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Tamar Hirschl

I have looked to art as a filtering mechanism ever since my childhood, and my emigration to Israel from Croatia in 1948 with my mother and sister. I use painting and drawing as a means to build both imaginary and real bridges between my memories of the past and my hopes for the future. My artistic concerns and consciousness, therefore, are always informed by the forces that disrupt, destroy, and disunite people, cultures and religions.


Over the years, I have found that the relationships I observed proved relevant not only to human conflict, but to environmental concerns, prompting me to later create a body of work in response to the intrusive impact that man’s modern advance has had on the natural habitats of other species. Collage has always been a major element of my work, as it represents an archaeology of individual and intimate feelings.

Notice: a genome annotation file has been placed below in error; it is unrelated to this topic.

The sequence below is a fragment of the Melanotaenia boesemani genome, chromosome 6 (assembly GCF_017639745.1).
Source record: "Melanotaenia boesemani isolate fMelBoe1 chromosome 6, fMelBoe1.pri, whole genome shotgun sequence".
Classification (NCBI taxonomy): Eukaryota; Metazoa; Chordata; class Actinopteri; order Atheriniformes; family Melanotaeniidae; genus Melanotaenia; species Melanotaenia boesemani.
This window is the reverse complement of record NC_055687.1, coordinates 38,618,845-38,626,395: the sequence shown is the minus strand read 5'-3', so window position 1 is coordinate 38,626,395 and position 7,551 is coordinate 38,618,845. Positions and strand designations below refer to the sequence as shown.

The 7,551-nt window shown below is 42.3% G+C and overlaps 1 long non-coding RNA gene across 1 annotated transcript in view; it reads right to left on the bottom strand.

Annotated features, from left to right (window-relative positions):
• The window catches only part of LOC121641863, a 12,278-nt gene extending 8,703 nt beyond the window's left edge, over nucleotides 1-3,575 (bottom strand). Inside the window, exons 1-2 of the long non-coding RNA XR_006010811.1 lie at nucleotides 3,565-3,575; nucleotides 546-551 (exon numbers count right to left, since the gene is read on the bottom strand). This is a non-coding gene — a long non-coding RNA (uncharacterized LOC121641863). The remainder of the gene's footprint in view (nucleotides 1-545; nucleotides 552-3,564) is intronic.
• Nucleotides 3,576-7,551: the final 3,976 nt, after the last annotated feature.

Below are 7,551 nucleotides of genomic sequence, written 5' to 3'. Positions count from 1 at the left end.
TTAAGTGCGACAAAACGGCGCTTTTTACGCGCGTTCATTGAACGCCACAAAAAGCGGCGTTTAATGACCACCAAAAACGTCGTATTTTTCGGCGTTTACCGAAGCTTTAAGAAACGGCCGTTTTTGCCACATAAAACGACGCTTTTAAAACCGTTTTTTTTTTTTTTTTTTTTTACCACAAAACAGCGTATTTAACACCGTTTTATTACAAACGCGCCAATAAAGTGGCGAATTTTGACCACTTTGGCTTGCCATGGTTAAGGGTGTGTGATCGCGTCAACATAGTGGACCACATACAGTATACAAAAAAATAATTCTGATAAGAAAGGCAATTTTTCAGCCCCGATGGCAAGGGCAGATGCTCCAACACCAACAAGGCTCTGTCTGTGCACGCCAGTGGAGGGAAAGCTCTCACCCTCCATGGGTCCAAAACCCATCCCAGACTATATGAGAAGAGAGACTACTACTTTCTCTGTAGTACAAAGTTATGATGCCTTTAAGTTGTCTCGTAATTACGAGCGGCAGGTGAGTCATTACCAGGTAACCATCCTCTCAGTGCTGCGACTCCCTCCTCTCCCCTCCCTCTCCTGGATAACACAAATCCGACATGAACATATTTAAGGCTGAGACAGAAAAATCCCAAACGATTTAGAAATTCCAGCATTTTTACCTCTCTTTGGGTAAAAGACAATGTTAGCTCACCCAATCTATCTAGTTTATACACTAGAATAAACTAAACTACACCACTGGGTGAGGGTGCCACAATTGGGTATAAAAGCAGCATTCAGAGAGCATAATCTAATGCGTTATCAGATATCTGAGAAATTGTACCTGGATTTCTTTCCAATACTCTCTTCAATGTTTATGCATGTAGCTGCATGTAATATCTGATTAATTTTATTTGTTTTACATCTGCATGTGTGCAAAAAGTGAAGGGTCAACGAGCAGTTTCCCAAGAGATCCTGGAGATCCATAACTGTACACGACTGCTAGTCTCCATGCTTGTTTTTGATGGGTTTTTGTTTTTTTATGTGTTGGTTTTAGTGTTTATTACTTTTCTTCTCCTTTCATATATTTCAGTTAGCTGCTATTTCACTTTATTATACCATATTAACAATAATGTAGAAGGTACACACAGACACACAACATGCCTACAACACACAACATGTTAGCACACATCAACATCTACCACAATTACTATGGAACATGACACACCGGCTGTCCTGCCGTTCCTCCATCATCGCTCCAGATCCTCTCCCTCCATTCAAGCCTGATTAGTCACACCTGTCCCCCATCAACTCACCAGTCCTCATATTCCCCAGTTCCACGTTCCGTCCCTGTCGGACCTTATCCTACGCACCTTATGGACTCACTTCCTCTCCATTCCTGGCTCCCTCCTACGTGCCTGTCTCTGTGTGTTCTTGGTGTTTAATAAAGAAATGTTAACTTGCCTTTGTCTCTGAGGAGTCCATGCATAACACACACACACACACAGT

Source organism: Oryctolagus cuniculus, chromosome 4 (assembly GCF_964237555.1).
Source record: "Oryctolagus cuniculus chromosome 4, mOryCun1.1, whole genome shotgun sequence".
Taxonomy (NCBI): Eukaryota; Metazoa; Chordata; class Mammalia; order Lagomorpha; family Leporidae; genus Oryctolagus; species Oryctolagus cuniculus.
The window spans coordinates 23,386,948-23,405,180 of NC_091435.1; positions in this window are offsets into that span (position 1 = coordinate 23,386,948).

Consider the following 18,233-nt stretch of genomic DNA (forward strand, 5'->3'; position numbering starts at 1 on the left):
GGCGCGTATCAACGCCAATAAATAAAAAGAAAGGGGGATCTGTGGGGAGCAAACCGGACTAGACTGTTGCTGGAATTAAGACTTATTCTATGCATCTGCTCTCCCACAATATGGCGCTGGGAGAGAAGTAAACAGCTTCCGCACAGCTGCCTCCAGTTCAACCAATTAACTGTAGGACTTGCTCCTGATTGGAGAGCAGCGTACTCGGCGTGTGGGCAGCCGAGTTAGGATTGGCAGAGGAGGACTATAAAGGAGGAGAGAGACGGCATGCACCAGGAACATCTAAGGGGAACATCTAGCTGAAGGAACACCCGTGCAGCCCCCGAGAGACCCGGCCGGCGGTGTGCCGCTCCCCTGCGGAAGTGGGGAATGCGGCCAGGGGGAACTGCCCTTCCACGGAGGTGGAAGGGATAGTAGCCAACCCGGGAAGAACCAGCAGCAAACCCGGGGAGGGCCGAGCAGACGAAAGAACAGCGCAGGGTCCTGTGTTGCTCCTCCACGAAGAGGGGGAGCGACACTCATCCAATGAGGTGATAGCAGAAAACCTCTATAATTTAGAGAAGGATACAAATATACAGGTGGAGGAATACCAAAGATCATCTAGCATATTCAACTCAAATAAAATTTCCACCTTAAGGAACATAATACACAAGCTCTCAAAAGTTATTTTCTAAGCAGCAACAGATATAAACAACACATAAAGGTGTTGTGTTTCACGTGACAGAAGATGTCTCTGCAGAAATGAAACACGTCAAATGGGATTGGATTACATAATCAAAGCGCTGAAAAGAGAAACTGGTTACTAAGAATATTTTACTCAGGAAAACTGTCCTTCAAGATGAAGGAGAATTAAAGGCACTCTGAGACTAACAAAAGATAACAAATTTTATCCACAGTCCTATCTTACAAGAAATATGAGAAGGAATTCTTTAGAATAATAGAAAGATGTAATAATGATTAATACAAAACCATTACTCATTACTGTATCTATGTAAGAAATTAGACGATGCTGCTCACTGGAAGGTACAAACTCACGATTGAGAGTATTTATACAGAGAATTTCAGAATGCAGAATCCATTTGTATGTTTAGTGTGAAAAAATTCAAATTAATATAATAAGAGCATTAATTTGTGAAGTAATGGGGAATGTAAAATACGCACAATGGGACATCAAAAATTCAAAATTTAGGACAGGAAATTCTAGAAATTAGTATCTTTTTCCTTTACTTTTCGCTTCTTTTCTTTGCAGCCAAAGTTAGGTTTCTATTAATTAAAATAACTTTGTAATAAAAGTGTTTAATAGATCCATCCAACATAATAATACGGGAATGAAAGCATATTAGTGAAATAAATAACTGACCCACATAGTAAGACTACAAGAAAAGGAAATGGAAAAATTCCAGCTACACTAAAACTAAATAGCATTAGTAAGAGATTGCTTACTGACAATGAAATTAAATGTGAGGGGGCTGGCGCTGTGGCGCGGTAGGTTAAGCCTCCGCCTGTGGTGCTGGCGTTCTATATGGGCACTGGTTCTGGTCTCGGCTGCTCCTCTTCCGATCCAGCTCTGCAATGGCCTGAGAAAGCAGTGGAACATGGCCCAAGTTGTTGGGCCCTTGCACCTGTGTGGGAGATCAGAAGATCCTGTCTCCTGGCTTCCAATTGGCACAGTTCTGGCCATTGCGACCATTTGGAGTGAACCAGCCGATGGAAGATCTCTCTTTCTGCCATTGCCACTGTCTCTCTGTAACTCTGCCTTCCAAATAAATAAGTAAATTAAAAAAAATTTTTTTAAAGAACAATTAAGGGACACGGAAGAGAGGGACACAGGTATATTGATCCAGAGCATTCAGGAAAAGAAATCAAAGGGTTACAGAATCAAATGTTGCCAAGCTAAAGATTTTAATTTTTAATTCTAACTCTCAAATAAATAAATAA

My recent photographic body of work is an extension of my primary painting practice, which over the years, has been concerned with urban and ecological upheaval as a result of social unrest. Taken with a camera phone, the images act as a topographic survey of my daily travels. The images are of incidental, painterly marks or found naturally formed compositions I encounter. The photographs mark a place in time, which may cease to exist due to rapid urban development.





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